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Educational Psychology Review

, Volume 13, Issue 3, pp 263–281 | Cite as

Resolving the Effects of Concreteness on Interest, Comprehension, and Learning Important Ideas From Text

  • Mark Sadoski
Article

Abstract

This paper reviews research suggesting that interest and importance are separate constructs mediated by concreteness and mental imagery, especially in expository text or other genres where concreteness and importance often diverge. Important expository material can be relatively more interesting or less interesting. If important expository material is concrete it tends to be interesting and well recalled. If important expository material is abstract and not well linked to concrete elaboration or examples it tends to be less interesting and less well recalled. Concrete elaboration of abstract ideas tends to improve students' recall. There appears to be no harm in adding concrete detail to well structured, coherent text to promote interest unless enough is added so that a new text with a different coherence emerges. Making already concrete text more emotionally interesting may have little effect. Using a coherent text structure that adequately implies or signals importance and supporting important information with concrete explanation are key text design implications. Dual Coding Theory provides a systematic theoretical account of the findings in this area.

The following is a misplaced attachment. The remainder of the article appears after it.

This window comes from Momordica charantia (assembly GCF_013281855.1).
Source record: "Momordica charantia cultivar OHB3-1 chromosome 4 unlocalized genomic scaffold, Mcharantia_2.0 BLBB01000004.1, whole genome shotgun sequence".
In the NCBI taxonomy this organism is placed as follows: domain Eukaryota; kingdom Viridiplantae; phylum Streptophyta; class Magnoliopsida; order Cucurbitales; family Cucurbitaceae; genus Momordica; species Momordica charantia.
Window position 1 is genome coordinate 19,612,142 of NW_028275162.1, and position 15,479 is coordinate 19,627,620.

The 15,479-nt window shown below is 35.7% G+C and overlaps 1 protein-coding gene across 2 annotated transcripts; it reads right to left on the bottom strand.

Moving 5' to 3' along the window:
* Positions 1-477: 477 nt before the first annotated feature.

concreteness interest importance text comprehension text recall text design Dual Coding Theory 

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Copyright information

© Plenum Publishing Corporation 2001

Authors and Affiliations

  • Mark Sadoski
    • 1
  1. 1.Department of Teaching, Learning, and CultureTexas A&M UniversityCollege Station

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